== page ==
By Tom Ehrich

Little by little, the more-direct sun of spring is vanquishing the snow of this long winter, and grass is starting to emerge.

Something similar is happening in Indiana, where the darkness met behind closed doors to conspire against certain citizens in the name of religion.

Hatred prevailed for a time. But the more-direct sun began to shine. People took notice of what the Republican-controlled legislature and cowardly governor had done.

They began to speak out. Starting with leaders in the tech community (Salesforce, Apple) and, to my amazement, pillars of the sports establishment, citizens throughout Indiana and the nation condemned the so-called Religious Freedom Restoration Act as little more than legalized discrimination.

Leaders of universities playing in Indianapolis this weekend for men's basketball honors and later for women's honors have spoken out against the law. Several states and cities, as well as numerous corporations, have banned official travel to a state where their employees and customers might face discrimination.

Politicians have joined the protest, including even the Republican mayor of Indianapolis. Now the governor himself is said to be exploring ways to "walk back" the legislation.

Religious leaders are acting. The Disciples of Christ is reconsidering plans to hold their national convention in Indianapolis. The head of Christian Theological Seminary, in Indianapolis, issued an eloquent condemnation of the RFRA as offensive in many ways, but especially because it violates the Gospel of Jesus Christ.

Social media posts on the situation in Indiana are so numerous that there is hardly room left for cat videos.

This is what happens when the people speak. The direct sun of actual voices melts the wintry darkness of imagined outrage, as conspiracy theories, religious paranoia and angry-God scenarios are revealed as the fulminating of a small "base" inside the right-wing religious bubble.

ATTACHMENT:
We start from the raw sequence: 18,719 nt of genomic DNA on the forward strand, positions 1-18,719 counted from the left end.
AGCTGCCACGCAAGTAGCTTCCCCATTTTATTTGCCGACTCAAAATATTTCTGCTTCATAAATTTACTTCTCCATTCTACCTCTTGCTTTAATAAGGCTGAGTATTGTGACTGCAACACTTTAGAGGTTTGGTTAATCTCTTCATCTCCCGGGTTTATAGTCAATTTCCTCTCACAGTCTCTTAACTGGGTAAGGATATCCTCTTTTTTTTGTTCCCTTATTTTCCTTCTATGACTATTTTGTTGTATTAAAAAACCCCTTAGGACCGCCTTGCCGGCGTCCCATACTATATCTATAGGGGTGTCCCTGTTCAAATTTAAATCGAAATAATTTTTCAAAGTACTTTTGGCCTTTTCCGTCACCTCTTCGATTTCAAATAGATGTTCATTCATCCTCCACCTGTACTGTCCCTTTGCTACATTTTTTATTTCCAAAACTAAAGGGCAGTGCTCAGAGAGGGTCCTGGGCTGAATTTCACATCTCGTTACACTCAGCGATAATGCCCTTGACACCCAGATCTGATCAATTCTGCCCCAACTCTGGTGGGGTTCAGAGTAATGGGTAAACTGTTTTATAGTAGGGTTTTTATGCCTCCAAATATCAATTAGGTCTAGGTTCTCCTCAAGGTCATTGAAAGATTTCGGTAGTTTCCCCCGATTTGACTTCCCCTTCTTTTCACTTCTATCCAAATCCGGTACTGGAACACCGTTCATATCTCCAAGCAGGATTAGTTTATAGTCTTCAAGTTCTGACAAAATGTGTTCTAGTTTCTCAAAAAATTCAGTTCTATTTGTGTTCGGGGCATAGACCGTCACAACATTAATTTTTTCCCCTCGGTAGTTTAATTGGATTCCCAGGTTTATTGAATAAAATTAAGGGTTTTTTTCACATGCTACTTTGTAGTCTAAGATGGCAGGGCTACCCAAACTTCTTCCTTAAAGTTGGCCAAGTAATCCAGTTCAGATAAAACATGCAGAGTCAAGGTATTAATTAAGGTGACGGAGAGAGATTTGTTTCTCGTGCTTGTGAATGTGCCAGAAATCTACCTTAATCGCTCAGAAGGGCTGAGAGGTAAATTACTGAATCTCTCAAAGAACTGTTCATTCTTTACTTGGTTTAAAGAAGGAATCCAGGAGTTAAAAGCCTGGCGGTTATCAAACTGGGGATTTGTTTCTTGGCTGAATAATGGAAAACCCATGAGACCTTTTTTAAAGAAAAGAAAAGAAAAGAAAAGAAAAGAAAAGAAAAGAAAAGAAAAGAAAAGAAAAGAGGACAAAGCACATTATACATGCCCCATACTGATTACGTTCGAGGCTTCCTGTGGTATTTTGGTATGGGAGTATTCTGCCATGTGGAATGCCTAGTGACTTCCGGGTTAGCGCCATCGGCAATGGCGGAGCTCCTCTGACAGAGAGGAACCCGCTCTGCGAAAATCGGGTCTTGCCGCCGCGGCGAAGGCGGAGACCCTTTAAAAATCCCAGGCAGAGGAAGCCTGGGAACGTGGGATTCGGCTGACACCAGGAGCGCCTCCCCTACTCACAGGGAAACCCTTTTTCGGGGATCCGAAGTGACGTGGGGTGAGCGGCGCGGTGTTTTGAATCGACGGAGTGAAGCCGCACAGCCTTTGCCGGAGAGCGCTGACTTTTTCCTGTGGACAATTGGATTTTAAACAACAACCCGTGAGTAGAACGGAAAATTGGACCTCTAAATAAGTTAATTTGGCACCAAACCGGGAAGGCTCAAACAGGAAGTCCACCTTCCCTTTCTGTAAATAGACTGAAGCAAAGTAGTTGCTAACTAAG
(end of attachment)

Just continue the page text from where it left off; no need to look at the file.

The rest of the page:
Indiana's odious law might come or go, and the state will continue to reel under ridicule and disdain. But a tipping-point has been reached. People who know they have voice realize they need to use it for good, not just for commerce and amusement.

Social media mean more than cuteness. They are where people give voice to views on politics, public morality and religion. Anyone who thought religion was dead in the US has only to read the millions of social media posts on this religion-themed event.

Corporate leaders like Apple's Tim Cook realize they have an obligation to be community leaders, not just experts at separating people from their money.

University and college leaders -- always attentive to wealthy patrons -- realize they can't schedule endless fund-raising calls. They need to bring the academy's ethical, intellectual and political voice into the public square.

Even big-time athletic leaders like NCAA basketball, NFL football and NASCAR have a civic obligation. They need to do more than collect tickets and demand public funds to build new stadiums.

I take this as a hopeful moment. The religious right-wing is being exposed to a more-direct sun, and people of good will aren't sitting back and waiting in safe comfort for the bigots to run out of steam.